Friday February 6 2015
Dominic Lenton, managing editor
News of how collectable vintage computers have become, with an Apple 1 selling at auction recently for nearly a quarter of a million pounds, may not have filtered through to people who should be scouring their attics. Following the announcement that an original part of one of the world’s first computers, EDSAC, had been discovered in the US, it’s been claimed that others sold off when the machine was decommissioned in the 1950s could be lying undisturbed in Cambridge lofts, sheds and garages. Even if, like the one that’s been located, they’re “quite distressed with corrosion and much of the wiring broken away” they could still be useful for reconstruction projects.
More evidence of how things that seemed ephemeral at the time have become significant as paperwork used by Alan Turing at Bletchley Park has been discovered during restoration work on the building where it had been used as roof insulation. The arrival of the digital age and the paperless office mean future generations won’t be stumbling across anything similar from today that a click on a delete button has consigned to history.
Tereza Pultarova, online news reporter
Apple is the first of the big tech companies pushing forward with healthcare technology that provides doctors with the opportunity to remotely monitor their patients. Allegedly a response to the US government’s Affordable Care Act, the technology should allow doctors to provide patients with better care, focusing on maintaining their health instead of just cashing fees for costly procedures. Google and Samsung are already fine-tuning their own services. Let’s hope the projects won’t turn into just another ruthless money-making venture, selling the most personal of people’s data to companies eager to force the ill into purchasing their products.
What better way forward for Africa then solar energy? If there is something the continent doesn’t have a shortage of, then Sun could certainly be it.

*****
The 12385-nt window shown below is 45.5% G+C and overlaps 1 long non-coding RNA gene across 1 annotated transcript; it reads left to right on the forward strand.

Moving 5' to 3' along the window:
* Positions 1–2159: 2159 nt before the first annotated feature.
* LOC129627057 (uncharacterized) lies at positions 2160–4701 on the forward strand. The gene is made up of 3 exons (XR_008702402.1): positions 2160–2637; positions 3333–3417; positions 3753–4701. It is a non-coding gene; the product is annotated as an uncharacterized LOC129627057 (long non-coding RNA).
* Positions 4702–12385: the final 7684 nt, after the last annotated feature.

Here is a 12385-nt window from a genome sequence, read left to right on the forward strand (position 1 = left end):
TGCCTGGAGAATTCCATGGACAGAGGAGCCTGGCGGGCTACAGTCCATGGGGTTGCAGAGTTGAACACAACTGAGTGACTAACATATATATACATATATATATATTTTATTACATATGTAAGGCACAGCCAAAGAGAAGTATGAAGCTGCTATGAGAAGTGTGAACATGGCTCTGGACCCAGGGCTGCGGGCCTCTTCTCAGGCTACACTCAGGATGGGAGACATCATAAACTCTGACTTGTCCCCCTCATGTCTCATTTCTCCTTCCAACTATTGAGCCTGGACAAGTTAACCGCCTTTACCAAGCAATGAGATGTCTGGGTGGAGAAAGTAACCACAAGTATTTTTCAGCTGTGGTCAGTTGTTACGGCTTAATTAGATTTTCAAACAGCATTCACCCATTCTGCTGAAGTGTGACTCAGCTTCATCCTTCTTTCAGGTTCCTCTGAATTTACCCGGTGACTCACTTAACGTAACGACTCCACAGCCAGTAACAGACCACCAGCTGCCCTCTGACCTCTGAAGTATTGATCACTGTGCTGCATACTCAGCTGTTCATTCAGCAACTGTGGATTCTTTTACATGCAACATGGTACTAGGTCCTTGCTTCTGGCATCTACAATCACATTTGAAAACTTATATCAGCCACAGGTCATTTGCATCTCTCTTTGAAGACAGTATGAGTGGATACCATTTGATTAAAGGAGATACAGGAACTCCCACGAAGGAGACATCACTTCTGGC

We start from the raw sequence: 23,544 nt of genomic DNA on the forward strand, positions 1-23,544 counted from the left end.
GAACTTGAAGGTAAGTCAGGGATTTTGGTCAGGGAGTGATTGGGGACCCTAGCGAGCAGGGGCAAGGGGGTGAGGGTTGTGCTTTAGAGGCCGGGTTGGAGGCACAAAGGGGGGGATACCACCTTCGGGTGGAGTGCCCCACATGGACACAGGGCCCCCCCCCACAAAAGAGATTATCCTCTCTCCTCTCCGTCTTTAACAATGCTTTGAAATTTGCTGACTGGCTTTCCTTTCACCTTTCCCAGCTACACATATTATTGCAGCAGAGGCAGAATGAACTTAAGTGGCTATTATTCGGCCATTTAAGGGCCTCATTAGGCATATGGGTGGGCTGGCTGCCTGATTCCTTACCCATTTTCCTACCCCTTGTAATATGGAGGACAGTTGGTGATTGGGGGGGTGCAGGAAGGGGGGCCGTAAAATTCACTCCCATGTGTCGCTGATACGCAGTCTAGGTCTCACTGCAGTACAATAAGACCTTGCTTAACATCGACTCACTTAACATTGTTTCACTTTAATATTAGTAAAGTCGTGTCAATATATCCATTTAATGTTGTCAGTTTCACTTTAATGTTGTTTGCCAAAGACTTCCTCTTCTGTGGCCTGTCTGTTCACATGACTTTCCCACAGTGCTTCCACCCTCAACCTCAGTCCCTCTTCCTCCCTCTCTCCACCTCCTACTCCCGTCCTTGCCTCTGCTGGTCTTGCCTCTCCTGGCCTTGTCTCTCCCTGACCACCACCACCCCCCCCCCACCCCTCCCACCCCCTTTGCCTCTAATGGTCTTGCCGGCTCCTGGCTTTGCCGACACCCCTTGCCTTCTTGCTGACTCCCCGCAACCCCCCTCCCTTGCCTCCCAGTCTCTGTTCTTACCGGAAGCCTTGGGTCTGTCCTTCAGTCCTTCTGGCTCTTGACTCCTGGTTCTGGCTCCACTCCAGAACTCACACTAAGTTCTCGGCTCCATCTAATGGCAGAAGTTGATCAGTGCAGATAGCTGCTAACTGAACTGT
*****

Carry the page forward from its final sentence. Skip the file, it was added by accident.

Alex Kalinauckas, assistant features editor
After a number of high-profile cyber-security issues over the last few months it’s no surprise that President Obama has allocated $14bn in his 2016 budget. This is a 12 per cent increase in spending that will cover federal and private networks – good news for companies after the Sony hack scandal last year. $4bn of the budget will also go towards green energy in the US as which reflects Obama’s promise to make climate change a top priority for his final years in office.
The days of a car thief using a coat hanger to pop open the lock and hotwire the engine to steal a car are long gone, but thieves exploiting weaknesses in the security systems of high-performance cars and making easy getaways has been in the news a lot over the past year. It’s good to hear that BMW have fixed the issue and I hope they can stay one step ahead of criminals in the future.
Aasha Bodhani, assistant features technology editor
There are many apps in the market that help patients monitor their health and fitness levels. However medical and software experts have joined together to develop a new app to help healthcare professionals diagnose cancerous skin lesions using their smartphone. The app, Lūbax, aims to improve melanoma detection by relying on image-recognition software which can identity skin lesions through its database filled with 12,000 diagnosed skin lesions images.
Cyber-crime is showing no sign of slowing down as the US’s second-largest health insurer, Anthem, was attacked this week. The company revealed personal data, such as names, addresses and phone numbers of up to 80 million customers were stolen, but there is no evidence credit card or medical details were taken. Anthem has now hired cybersecurity firm Mandaint to analyse the flaws in its system and to find a solution.
Rebecca Northfield, assistant features editor
This new app that could diagnose skin cancer is definitely a good move. In my experience, people who suffered from cancer of any kind often had to wait for the GPs to make appointments, get test results and book scans, which was often a very lengthy process. The time it would take to get a decent diagnosis could take weeks. Weeks that could be spent treating the disease, and improving life expectancy. The app is called Lūbax. By using image-recognition software, it has the potential to identify many types of skin lesions that could be a sign of skin cancer.If Lūbax improves melanoma detection, this could address cancer globally, and help so many more people get the diagnosis and treatment they need more efficiently. The app is free and will be available on the iPhone for medical practitioners in the US, UK and Australia.